Two of my twitter friends – Jo McLeay, John Pearce (both of whom I met f2f for the first time) and my dear ‘real world’ friend and teaching colleague, Jess McCulloch.
At a recent conference in Melbourne, I was rather excited at the prospect of meeting some of my online twitter friends. My online friends are very much a part of my friendship group and I regard them with great fondness.
However, I had some difficulty recognizing them. Why? Well… like me they put their best photos up or an avatar. My photo is 4 years old now, but I like it. Yet, my hair is cut differently and I have probably aged “10” years in that time.
One of my friends @bookjewel told me on twitter that she was going to be there but I could not trace her at all and assumed she may not even have come. When I tweeted her the next week, she was there but also said she did not recognize anyone. However, at one stage I got up on the podium and spoke about the online conferencing and social networking that I have been involved in. Why did I not find @bookjewel?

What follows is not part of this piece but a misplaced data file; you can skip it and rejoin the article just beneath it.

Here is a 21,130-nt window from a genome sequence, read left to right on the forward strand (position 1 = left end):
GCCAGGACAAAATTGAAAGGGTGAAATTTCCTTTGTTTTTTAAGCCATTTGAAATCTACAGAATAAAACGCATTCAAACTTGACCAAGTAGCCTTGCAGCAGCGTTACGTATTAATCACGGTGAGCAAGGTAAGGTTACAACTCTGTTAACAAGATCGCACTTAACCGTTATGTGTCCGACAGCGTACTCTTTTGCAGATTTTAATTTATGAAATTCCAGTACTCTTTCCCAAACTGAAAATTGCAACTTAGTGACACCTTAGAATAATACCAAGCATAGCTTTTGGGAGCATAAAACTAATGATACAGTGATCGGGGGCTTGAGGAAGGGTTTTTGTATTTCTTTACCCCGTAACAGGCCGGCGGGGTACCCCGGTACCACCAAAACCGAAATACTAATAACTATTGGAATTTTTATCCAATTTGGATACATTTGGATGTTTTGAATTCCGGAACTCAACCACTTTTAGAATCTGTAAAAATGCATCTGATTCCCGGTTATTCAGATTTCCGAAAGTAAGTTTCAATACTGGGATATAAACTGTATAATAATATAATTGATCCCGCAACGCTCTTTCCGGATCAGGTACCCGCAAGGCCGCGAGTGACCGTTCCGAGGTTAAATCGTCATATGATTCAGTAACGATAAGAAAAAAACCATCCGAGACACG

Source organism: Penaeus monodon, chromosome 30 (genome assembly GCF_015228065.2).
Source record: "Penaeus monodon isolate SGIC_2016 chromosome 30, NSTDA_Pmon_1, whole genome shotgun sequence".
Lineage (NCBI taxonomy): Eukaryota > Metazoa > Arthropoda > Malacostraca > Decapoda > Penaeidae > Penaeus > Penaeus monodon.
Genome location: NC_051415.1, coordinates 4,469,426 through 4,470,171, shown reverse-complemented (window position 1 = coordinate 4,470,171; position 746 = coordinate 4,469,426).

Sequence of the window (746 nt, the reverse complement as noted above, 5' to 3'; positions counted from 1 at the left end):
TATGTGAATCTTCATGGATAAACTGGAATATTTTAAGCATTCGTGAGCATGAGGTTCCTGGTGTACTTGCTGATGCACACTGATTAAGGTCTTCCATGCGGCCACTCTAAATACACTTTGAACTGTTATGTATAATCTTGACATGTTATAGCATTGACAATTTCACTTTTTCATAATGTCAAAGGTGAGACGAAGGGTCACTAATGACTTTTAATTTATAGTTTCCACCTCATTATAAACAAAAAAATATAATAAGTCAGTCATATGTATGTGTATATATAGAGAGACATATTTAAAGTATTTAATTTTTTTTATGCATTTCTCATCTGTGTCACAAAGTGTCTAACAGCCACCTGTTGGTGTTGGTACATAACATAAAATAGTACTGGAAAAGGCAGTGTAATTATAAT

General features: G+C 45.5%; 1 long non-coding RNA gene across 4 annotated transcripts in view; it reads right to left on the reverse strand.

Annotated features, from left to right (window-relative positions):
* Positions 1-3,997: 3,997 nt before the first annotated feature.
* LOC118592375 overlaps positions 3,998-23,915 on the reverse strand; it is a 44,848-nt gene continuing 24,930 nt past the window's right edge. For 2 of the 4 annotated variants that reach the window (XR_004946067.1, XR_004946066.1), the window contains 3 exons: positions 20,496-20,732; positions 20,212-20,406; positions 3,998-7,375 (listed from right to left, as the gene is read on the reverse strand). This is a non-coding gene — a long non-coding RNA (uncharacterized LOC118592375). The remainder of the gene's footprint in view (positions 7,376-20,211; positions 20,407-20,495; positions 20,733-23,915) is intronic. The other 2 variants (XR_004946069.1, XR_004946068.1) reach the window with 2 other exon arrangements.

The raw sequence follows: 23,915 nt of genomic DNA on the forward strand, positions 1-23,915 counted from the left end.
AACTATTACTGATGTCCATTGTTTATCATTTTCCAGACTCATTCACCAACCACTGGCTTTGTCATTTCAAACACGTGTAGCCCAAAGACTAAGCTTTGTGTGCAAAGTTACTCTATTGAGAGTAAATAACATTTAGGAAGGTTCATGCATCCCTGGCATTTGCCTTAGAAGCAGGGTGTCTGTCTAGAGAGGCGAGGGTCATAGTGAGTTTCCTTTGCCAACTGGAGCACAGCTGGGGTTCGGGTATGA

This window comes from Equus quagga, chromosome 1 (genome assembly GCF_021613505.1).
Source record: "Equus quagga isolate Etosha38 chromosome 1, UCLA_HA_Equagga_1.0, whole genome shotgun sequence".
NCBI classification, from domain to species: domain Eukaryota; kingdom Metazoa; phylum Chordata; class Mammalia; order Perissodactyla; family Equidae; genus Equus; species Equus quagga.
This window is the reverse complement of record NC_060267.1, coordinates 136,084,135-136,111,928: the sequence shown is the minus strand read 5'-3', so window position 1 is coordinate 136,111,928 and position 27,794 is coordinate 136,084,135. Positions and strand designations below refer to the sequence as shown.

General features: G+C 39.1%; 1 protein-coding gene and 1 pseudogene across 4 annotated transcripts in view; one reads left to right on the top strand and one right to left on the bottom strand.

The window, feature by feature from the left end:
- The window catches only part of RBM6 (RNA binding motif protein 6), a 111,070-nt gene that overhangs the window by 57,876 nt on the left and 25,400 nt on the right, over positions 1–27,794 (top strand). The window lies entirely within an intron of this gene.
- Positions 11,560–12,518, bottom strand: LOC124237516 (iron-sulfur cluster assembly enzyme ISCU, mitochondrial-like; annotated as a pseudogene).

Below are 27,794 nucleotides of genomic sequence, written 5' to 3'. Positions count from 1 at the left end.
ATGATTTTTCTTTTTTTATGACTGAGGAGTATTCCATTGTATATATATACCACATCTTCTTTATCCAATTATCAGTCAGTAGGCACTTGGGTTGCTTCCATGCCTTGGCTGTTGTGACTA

- I did not know her real name
- She has an avatar for her online presence
- I have a user name of murcha, but my real name is Anne Mirtschin
- I have my best photo up as my avatar.
I guess that means that basic cyber safety rules and procedures do work. Kim Cofino has written a recent post on the same topic of virtual friends and this makes an interesting read as well.
When I reflected on this on twitter, @adrianbruce gave me this reply….
I look forward to meeting even more twitter friends on Saturday at the ICTEV conference in Melbourne – ie if I ‘recognize’ them.
Are there any comments or other enlightenments on this interesting phenomena?